Silk-Making Is an Ancient Practice That Presents an Ethical Dilemma

Silk production today is based on a process that goes back thousands of years — one that involves killing silkworms. But producers are coming up with cruelty-free alternatives.

By Ryan EgglestoneJan 12, 2021 4:55 PM
Silkworm - shutterstock
(Credit: Timekeep/Shutterstock)


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Silk is a fabric like no other. Historically, its unmatched beauty, durability and comfort was prized by the ranks of nobility — Roman and Arabian aristocrats in particular. The rarity of the fabric made it all the more precious.

For more than a thousand years, how that silk was produced remained a well-guarded secret kept by ancient China, reluctant to let its monopoly go. The fabric was one of the most valued commodities that traveled westward along the vast network known as the Silk Road. In that era, silk was worth as much as its weight in gold and was sometimes used as a form of currency.

What is it about silk that has captivated humanity for thousands of years, making it a still-sought-after status symbol today?

How Silk Is Made

Unlike cotton or hemp, which are made from plant fibers, silk is a protein fiber made from the saliva of silkworms, a small insect scientifically known as the Bombyx mori moth

Early in a silkworm’s lifecycle, it can spin silk in one unbroken single thread from spinnerets on its head to create a cocoon, a protective covering for itself as it is transformed into a moth.

The process of harvesting these cocoons for silk is called sericulture, and has existed for thousands of years. Essentially, farmers create an artificial environment for the moths to lay their eggs on special paper, where they will hatch and become larvae. Next, they’re fed a steady diet of mulberry leaves, and after roughly 35 days of growing and multiplying in size, they’re ready to make their cocoon.  Once their cocoon is complete, the sericulture process traditionally includes killing the silkworm by boiling or steaming it alive.

This boiling step also blunts a natural chemical substance known as sericin, which otherwise would cause the cocoons to harden, resulting in a fabric that’s not as soft. This is followed by reeling, where cocoons are unraveled and become one continuous string that can stretch up to hundreds of yards long. Multiple long silk strands are then entwined to create silk thread. Eventually, that silk thread is woven into a fabric for commercial use.

This process of harvesting the eggs, rearing silkworms, and killing them in their cocoons happens continuously to keep up with demand for silk. Domesticated Bombyx mori moths, through selective breeding, have lost their ability to fly and have atrophied wings. As a result, silk-farming practices have been criticized in recent years, and animal rights groups such as PETA have called for a ban on silk. Some estimates say that producing 1 pound of silk requires approximately 2,000 to 3,000 silkworms to be killed.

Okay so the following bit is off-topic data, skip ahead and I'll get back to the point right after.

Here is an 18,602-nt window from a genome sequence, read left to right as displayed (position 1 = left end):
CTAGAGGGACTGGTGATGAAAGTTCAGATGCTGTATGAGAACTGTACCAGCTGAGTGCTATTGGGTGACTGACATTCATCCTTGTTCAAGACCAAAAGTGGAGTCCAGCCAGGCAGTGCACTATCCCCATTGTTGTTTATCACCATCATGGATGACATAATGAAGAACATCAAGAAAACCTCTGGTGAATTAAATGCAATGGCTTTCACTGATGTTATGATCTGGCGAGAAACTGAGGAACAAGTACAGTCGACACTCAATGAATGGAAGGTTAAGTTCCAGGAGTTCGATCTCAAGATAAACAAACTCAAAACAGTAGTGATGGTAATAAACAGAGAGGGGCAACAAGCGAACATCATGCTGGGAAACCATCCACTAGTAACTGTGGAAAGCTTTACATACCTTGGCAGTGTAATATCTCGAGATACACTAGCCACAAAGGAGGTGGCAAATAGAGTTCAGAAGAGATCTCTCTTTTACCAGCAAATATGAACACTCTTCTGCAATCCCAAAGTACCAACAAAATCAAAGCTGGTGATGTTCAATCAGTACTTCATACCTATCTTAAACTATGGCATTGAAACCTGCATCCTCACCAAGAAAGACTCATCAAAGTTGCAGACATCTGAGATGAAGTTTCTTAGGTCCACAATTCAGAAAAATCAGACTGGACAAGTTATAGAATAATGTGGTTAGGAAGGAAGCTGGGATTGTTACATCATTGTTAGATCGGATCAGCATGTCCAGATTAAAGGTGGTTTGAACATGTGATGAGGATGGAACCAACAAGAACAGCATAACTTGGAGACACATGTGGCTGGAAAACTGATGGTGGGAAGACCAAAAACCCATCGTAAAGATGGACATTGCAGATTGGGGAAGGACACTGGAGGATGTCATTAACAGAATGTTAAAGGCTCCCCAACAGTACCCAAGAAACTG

Cruelty-Free Silk?

In some silk-producing countries, such as China, the boiled silkworms are eaten after cocoon harvesting. Although eating silkworms means less bio waste and provides some nutritional value, only a small percentage of the fabric industry's silkworms are actually consumed. However, insect-eating could become more commonplace sometime in the future, as global demand for sustainable animal-based food increases.  

Beyond that, there is another way to harvest silk without harming or killing silkworms. This method was developed in India, and it produces what's known as ahimsa silk. Sometimes it’s referred to as ethical silk, peace silk or cruelty-free silk. Although ahimsa silk production includes many of the traditional sericulture practices, harvesting doesn’t involve killing the worms. Instead, the worms are allowed to hatch from their cocoon, or sometimes the cocoons are cut open and the pupae is tipped out.

If allowed to hatch, the pupae spend an extra 7-10 days in the cocoon, which starts to harden. This tends to result in lower silk yields and threads that are broken into multiple strands, which makes for a rougher fabric. Since ahimsa silk is more difficult to produce, it tends to be more expensive than its conventionally farmed counterpart. Yet, it is gaining popularity and is seen as a viable alternative in the fashion industry.  

In the meantime, some fashion labels have ditched silk, but demand for the luxurious fabric hasn’t completely dissolved. One of the reasons silk is prized is its ability to seemingly change colors and shades when viewed in different lighting. This is thanks to its fibroin proteins, the triangularly shaped molecules found in the material. The molecular structure causes light to refract at unique angles, giving silk its unmistakable sheen and eye-catching appearance.

Silk also holds great potential in the biomedical field. Because it’s strong and antimicrobial, silk has a long history in medicine. Recently, it’s even been explored for its potential in skin regeneration.

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